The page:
Cuddie was just pushing himself off, and would not heed her signs to stop. She set down her light on the bank, and laying hold of the boat, scrambled in, at the expense of a wetting. She could never have forgiven his departure without saying a final farewell. Neither of them spoke while crossing; and it was necessary to make haste, as some moving lights on the distant water gave token of the approach of witnesses. The wind blew chill, the young moon was disappearing, and the few and faint yellow fires looked dreary as they flickered through the darkness. Cuddie's hand had felt cold and clammy as he gave up the oar to Effie. She had never before attempted to deceive or mislead any one, and she dreaded meeting uncle Christopher by daylight, as much as if she had been abroad on a housebreaking expedition. It would be many hours yet before she could tell Walter; and how often might it be her lot to hear the family and neighbours speak of Cuddie, and to have to appear to know no more of him than they! Then the news would come to her mother, sooner or later, that he was a criminal Who had fled for his life. She was very wretched.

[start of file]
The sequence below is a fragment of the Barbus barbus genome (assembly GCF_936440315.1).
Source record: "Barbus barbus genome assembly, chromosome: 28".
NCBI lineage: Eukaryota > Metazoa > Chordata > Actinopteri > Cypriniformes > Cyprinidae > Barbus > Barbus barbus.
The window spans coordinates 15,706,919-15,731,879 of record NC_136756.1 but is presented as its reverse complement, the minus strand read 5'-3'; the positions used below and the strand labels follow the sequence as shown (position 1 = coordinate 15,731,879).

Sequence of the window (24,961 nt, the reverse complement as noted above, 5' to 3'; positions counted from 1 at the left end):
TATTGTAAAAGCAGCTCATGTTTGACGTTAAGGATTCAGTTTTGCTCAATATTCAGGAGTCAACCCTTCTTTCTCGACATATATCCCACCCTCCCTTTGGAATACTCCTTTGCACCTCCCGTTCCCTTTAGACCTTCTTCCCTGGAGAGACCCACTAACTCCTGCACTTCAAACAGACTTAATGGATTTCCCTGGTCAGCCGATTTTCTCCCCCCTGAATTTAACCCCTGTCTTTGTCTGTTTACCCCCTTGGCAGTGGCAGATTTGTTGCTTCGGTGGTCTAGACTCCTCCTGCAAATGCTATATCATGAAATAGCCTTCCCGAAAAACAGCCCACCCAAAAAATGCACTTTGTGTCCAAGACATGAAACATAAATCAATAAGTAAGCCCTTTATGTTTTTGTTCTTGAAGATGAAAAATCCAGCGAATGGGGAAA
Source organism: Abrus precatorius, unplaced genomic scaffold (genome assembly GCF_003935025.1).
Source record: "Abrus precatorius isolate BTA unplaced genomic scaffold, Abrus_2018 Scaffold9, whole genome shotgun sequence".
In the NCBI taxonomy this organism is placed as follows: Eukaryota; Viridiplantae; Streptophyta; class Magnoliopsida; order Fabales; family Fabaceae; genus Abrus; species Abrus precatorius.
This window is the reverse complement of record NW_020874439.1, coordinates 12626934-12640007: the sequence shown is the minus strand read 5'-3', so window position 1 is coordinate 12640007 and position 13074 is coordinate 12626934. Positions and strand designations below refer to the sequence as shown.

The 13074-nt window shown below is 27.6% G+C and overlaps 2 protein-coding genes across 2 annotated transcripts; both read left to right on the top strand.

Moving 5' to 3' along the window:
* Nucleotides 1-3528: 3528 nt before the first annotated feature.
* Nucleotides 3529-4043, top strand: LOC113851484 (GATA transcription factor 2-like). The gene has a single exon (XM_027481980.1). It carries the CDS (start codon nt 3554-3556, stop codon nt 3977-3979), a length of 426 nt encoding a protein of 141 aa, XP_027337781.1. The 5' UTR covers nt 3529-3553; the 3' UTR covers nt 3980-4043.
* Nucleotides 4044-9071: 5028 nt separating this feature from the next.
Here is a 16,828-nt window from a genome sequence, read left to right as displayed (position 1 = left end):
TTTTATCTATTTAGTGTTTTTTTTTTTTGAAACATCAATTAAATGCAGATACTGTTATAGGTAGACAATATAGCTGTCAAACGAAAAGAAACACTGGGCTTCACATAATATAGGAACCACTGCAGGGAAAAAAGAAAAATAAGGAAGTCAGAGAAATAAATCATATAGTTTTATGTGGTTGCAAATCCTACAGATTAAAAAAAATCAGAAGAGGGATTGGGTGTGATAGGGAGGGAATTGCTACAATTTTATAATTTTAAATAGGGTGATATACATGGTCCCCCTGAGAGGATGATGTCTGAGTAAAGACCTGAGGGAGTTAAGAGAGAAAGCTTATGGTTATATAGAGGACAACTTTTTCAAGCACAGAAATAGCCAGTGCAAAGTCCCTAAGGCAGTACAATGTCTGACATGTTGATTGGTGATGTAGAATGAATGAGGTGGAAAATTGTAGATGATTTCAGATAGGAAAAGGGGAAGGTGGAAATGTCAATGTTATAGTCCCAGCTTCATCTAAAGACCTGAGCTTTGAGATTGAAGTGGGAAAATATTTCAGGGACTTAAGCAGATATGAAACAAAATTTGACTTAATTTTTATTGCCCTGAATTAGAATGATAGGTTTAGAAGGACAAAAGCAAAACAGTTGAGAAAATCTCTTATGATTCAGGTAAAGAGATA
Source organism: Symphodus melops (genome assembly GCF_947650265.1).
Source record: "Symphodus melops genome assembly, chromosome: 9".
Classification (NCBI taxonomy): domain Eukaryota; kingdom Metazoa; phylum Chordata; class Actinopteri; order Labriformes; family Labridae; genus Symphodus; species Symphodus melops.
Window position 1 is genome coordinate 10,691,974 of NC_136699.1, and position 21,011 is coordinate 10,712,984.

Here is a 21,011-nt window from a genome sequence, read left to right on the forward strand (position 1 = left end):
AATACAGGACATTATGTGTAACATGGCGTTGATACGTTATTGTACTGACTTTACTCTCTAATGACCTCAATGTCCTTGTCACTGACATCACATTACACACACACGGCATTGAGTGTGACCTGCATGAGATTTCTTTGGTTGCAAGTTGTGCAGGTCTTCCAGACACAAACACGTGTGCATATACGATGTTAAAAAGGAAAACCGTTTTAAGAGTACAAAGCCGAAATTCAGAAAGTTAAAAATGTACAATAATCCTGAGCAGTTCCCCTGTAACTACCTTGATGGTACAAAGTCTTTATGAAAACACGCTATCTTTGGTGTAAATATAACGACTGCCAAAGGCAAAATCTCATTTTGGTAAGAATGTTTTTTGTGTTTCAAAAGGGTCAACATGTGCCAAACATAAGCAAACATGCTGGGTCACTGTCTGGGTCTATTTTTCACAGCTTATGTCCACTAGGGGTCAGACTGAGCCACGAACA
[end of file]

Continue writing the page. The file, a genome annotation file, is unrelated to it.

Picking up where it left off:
“Cuddie! you are not going without one word?” she cried, seeing him turn to step out of the boat as it touched the bank.
Without one word he went, for no words would come; but not without giving her some comfort. The agony of his last embrace eased her heart, which a light farewell would have well nigh broken. She dwelt upon it with a strange satisfaction as she recrossed the river; and as she closed her doors, and put out her light to weep in darkness till the morning; and when she related the story to her husband; and when, long after, they heard of the loss of Cuthbert Eldred among others of the crew of an American merchant vessel; and when, in subsequent years, Tim and she used to talk of the brother Cuddie who was the gentlest nurse and playfellow, the most generous brother, and the bravest youth that ever gave promise of being an honour to his class, and an assistance to his country in her times of need.